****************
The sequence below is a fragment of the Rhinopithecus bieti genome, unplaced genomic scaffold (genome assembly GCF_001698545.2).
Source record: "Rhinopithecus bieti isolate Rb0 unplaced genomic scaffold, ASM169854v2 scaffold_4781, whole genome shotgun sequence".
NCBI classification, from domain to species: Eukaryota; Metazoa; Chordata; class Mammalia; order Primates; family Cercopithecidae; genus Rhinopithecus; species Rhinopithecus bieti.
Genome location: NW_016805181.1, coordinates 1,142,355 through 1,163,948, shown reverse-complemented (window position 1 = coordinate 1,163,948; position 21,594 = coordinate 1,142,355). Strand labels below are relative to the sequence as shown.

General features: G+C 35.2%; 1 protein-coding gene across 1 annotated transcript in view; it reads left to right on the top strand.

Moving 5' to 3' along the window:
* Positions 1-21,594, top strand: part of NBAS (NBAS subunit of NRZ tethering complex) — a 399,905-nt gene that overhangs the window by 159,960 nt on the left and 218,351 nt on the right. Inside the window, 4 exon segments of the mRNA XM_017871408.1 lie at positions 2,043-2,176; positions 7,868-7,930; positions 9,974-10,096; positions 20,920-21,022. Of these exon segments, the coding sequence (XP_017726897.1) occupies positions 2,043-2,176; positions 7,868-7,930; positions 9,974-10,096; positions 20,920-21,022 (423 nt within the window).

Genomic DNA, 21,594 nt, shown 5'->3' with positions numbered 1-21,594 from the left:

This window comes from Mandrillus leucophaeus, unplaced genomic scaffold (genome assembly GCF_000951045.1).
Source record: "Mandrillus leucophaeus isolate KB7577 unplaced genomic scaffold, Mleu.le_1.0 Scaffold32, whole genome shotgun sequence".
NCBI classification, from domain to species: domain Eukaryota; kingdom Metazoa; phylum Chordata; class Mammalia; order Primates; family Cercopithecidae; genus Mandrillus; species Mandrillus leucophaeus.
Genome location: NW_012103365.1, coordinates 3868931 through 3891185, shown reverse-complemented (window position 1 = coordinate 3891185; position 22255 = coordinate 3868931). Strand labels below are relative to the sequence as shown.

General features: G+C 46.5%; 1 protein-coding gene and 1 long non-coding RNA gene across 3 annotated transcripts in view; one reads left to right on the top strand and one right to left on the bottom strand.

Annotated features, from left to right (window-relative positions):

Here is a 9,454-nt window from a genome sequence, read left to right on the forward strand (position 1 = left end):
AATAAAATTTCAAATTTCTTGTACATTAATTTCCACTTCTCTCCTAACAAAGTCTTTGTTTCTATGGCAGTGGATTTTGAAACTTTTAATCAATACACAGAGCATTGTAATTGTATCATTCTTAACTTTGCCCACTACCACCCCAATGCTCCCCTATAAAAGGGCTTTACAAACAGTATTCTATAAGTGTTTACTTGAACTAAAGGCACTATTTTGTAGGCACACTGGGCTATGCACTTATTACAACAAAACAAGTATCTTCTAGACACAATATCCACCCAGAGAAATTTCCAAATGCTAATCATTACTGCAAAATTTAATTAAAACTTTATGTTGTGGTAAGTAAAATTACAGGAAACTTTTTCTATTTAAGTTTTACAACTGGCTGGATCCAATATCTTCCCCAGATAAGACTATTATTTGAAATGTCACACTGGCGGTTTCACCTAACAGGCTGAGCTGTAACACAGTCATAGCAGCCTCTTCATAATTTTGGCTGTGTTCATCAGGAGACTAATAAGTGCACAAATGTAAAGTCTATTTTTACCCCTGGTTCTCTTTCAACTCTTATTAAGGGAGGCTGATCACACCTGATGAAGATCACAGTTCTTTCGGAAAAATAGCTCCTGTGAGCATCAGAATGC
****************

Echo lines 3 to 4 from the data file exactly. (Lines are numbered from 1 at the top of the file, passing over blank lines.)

NCBI classification, from domain to species: Eukaryota; Metazoa; Chordata; class Mammalia; order Primates; family Cercopithecidae; genus Rhinopithecus; species Rhinopithecus bieti.
Genome location: NW_016805181.1, coordinates 1,142,355 through 1,163,948, shown reverse-complemented (window position 1 = coordinate 1,163,948; position 21,594 = coordinate 1,142,355). Strand labels below are relative to the sequence as shown.